Rt. Rev. Keerthisiri Fernando, the Anglican Bishop of Kurunegala said: “We have the traditional events such as carol services, Sunday school programmes and youth programmes. We have adjusted most of them depending on the situation by either moving some events to virtual platforms or reducing the crowd at these events. For example, the Hillwood college carol service was held online, and an event held at Christ Church in Kandy was crowd-controlled.”

“We have been focusing on preserving life in our diocese, from flora and fauna to livelihoods. With the help of well-wishers, we have been supporting families who have lost their breadwinner. We have provided school supplies and supported their livelihoods to enable and improve their self-sustenance. We have seen many people having only two meals a day and have seen families survive the whole day by eating the milk rice they cook in the morning,” Bishop Fernando added.

Rev. Charles Jansz, former president of the Christian Reformed Church of Sri Lanka, celebrated 50 years of ministry this year. He reflected on how Christmas traditions have differed over the years.

“Before this new normal came to be we had our annual carol service, kids musical, Sunday school Christmas party, and a youth programme. We would organise caroling and the women’s ministry would organise a dinner with a message, a community outreach programme, and a gift giving Sunday to name a few events. This year we could not go caroling, visit elder’s homes, organise the musical or Christmas parties,” he said.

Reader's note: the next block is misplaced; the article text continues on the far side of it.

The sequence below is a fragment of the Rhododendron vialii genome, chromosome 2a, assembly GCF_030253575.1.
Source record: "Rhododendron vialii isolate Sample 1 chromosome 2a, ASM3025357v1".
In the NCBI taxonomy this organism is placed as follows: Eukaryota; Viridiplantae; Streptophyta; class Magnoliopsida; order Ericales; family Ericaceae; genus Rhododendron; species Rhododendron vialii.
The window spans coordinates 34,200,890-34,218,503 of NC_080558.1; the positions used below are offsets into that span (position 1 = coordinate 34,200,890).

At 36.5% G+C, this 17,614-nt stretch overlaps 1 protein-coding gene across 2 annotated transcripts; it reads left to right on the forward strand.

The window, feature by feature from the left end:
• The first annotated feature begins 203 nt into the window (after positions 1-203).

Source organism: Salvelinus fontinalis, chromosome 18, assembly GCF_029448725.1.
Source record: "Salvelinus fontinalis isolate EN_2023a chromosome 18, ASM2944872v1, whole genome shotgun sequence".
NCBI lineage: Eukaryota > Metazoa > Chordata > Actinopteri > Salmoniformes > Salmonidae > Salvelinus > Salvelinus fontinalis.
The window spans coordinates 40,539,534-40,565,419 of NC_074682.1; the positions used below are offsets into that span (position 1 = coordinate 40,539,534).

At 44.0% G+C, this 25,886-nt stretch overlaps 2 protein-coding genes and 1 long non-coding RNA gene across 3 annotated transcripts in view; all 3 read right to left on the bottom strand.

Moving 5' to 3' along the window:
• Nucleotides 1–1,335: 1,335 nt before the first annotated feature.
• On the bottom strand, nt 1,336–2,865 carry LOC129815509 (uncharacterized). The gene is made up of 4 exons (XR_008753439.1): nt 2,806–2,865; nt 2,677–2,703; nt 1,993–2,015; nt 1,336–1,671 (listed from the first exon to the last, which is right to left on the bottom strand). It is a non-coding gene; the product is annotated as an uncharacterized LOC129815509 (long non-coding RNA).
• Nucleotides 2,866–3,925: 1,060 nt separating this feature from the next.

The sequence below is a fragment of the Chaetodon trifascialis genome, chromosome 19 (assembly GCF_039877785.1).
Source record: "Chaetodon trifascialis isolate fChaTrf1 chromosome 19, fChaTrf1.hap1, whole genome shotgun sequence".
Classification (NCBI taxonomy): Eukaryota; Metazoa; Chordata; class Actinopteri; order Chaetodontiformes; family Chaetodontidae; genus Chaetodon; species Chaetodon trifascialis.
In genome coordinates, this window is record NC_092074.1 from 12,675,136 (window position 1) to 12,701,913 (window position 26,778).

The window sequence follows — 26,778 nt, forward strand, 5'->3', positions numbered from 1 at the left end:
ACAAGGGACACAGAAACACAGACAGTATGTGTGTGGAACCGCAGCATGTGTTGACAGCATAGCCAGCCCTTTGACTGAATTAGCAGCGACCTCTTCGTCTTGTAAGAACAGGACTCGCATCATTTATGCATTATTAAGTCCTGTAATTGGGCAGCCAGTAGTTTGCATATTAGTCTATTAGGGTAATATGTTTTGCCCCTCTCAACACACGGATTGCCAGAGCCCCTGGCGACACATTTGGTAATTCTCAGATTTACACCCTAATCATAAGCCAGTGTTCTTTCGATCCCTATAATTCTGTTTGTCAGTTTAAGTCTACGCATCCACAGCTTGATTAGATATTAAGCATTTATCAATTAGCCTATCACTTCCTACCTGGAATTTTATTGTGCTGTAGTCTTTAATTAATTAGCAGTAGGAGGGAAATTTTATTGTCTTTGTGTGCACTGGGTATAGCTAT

“For Christmas, we usually organise a party with a magician, fairly personalised gifts given by Santa, school books, and other supplies and project a video on the value of Christmas. This was followed by a scrumptious buffet with sweets and desserts too, but we had to cancel this year. Instead, this year we made hampers containing absolute household essentials including sugar, rice, and dhal, to last for a week or two weeks. We could not pack any special sweets or chocolates for the kids like we usually do due to the high cost of thse items. Gift-giving at Christmas is something that brings joy to people, and this year the joy stemmed from essentials rather than sweets, toys, or other treats,” Shalini Ferreira, event planner for the church community’s outreach programme in Dehiwela said.

“This December felt like another month. I did not feel the Christmas spirit at all. With all the horrible news coming from all ends, this Christmas feels extremely muted and monotonous. The Christmas decorations felt out of place and the traditions we usually observe felt like burdens. Last year I was determined to bring some Christmas spirit into the house after a rough year, however, this time it felt quite useless to do so,” a university Student from Colombo said.

“This Christmas we managed to meet family and a few friends, and do some home-based charity work. Last year, even though we were not in a lockdown for Christmas, we decided to remain indoors, for the most part, to keep safe, and it was the dullest Christmas I had ever experienced. I am glad this year I was able to spend some time with my extended family,” a school leaver from Colombo said.


Share This Post


The best way to say that you found the home of your dreams is by finding it on We have listings for apartments for sale or rent in Sri Lanka, no matter what locale you're looking for! Whether you live in Colombo, Galle, Kandy, Matara, Jaffna and more - we've got them all!

Advertising Rates

Please contact the advertising office on 011 - 2479521 for the advertising rates.